Apr 14, 2007
LANL has not gained any new knowledge about the size, extent or movement of the chromium plume in the regional aquifer or its threat to drinking water. However, LANL has investigated the chromium travel path to groundwater and recently began drilling two new wells to investigate the contamination.
Elevated levels of toxic hexavalent chromium were first detected in a regional aquifer well in January of 2004. LANL reported the detections to the New Mexico Environment Department (NMED) two years later in December of 2005. During that time the detected chromium levels nearly doubled from 270 parts per billion (ppb) to 405 ppb. Since then the levels at that well have fluctuated around 400 ppb. The New Mexico Drinking Water standard is 50 ppb.
LANL announced that during their chromium investigation they detected the presence of molybdenum along the assumed travel pathway. First chromium and later molybdenum was used as corrosion inhibitor at LANL’s Omega West Reactor and both were discharged into the canyons. Its presence indicates that the travel time for a fast moving contaminant from canyon bottom to the regional aquifer may be between 25 and 30 years.
Molybdenum is a metal, which can be toxic when ingested at high levels. Molybdenum blocks the absorption of zinc and copper and has been found to irritate the eyes, nose and throat, as well as cause diarrhea, weight loss, and liver and kidney damage.
In order to investigate the extent and movement of the chromium plume, LANL has begun to drill a new pair of characterization wells. These wells are located between the detections of chromium and a Los Alamos County well, PM-3, which is the primary drinking water well for the community of White Rock. In addition to gathering information, the wells will serve as a sentry for PM-3. Drilling began on March 30 and will be completed in about two months. The first results of samples from those wells will be available by early August.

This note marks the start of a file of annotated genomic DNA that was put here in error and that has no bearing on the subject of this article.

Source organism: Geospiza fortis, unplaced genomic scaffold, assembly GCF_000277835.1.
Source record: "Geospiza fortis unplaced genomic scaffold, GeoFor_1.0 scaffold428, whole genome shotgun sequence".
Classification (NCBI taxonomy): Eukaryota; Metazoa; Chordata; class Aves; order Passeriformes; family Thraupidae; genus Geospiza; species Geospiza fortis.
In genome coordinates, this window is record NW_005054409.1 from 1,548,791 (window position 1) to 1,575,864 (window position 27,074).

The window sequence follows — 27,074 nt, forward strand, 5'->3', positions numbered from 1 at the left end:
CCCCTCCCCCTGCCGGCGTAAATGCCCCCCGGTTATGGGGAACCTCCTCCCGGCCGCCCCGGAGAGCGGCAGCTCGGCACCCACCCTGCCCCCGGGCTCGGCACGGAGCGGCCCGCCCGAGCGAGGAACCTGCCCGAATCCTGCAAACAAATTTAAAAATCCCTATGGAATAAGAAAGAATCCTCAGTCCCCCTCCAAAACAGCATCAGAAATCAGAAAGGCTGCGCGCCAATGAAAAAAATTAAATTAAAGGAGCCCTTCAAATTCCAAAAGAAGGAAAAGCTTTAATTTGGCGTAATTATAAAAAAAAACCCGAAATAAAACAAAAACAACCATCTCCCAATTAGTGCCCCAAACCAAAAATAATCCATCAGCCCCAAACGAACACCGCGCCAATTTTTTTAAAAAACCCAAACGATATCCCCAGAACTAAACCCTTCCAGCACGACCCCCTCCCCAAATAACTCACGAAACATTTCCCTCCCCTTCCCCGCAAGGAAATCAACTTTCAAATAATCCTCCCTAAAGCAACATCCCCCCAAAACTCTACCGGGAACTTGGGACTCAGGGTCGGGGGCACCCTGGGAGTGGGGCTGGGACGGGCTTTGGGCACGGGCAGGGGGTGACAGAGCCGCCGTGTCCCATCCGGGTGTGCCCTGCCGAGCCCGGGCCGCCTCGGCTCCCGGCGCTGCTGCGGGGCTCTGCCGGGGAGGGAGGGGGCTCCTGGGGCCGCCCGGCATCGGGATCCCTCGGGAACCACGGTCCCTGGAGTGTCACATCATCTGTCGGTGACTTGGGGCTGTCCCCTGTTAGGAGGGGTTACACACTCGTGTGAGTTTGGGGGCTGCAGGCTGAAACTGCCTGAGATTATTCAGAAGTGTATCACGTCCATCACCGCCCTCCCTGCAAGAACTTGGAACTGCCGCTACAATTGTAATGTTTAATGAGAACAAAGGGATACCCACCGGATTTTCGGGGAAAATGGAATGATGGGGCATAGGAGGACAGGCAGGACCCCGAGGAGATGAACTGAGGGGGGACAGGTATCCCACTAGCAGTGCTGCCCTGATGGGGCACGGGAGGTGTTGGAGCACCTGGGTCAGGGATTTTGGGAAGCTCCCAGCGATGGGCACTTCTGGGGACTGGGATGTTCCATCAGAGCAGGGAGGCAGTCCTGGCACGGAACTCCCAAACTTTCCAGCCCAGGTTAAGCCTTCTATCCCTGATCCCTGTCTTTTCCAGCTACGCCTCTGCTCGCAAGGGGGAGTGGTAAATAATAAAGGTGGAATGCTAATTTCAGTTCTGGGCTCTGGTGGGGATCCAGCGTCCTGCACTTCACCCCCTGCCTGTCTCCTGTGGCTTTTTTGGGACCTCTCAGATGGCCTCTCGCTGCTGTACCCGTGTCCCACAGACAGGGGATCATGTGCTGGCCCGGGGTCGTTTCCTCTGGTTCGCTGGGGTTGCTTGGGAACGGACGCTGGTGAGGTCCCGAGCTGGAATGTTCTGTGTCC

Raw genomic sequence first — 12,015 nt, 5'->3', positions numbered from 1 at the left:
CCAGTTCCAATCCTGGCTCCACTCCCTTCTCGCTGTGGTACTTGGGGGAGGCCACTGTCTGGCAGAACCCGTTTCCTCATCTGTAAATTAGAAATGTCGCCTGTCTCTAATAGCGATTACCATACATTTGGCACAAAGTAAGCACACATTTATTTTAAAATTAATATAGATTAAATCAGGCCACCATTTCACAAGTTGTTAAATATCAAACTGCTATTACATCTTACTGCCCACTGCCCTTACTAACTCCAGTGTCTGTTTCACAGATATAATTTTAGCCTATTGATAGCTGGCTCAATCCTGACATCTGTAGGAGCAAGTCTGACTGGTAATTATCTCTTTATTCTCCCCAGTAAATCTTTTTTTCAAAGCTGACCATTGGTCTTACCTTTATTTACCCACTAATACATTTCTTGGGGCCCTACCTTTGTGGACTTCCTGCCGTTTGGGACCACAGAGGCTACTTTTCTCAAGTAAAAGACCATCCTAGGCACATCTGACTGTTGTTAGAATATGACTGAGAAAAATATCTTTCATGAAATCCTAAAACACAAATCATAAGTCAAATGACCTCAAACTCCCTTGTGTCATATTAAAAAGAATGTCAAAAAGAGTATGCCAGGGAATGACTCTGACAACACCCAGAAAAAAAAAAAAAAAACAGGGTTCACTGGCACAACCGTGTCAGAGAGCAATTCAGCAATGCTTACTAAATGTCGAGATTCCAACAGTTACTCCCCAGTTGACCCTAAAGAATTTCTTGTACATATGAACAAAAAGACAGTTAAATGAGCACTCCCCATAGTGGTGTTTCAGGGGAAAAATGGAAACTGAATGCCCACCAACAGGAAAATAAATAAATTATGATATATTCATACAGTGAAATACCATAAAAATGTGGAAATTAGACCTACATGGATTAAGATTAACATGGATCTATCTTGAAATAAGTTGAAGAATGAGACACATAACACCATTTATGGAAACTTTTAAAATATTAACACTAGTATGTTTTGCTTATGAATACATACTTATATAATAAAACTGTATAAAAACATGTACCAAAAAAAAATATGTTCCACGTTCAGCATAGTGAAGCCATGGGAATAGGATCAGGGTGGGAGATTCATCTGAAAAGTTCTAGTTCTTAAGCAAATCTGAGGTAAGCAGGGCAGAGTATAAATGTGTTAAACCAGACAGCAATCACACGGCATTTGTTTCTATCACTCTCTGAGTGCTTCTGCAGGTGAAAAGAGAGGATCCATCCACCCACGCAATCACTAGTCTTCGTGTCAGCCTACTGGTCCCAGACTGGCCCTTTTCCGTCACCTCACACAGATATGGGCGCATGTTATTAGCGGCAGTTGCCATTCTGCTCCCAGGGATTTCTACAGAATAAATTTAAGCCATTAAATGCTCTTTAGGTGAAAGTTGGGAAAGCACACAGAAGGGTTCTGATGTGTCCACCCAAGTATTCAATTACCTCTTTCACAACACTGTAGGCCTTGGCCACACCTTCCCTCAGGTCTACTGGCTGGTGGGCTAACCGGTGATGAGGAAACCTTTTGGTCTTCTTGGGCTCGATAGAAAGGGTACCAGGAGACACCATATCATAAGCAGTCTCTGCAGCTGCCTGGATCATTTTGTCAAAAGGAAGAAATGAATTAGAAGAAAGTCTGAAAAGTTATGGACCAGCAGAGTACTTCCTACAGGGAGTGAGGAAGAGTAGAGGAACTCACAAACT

This pair of wells is being drilled without the use of drilling fluids that have been the subject of contention. Community groups have objected to the use of these fluids because of their well-documented properties to mask the presence of contaminants. At the meeting, Concerned Citizens for Nuclear Safety publicly thanked LANL for refraining from the use of drilling fluids in these wells.
NMED recently questioned the validity of LANL’s groundwater well network, in part because of the persistent use of these fluids, and issued new orders. NMED imposed an accelerated timeline and required LANL to evaluate all wells in the network. However, LANL did not address theses orders at the meeting.
James Bearzi, chief of the state’s Hazardous Waste Bureau, said that the state remains concerned that LANL will not have the necessary system in place to determine the best method of cleanup for legacy waste dumps.
Bearzi said, “We need groundwater detection monitoring and we don’t have it now.”
This has been the CCNS News Update. For more information about these or other nuclear safety issues, please visit our webpage at www.nuclearactive.org.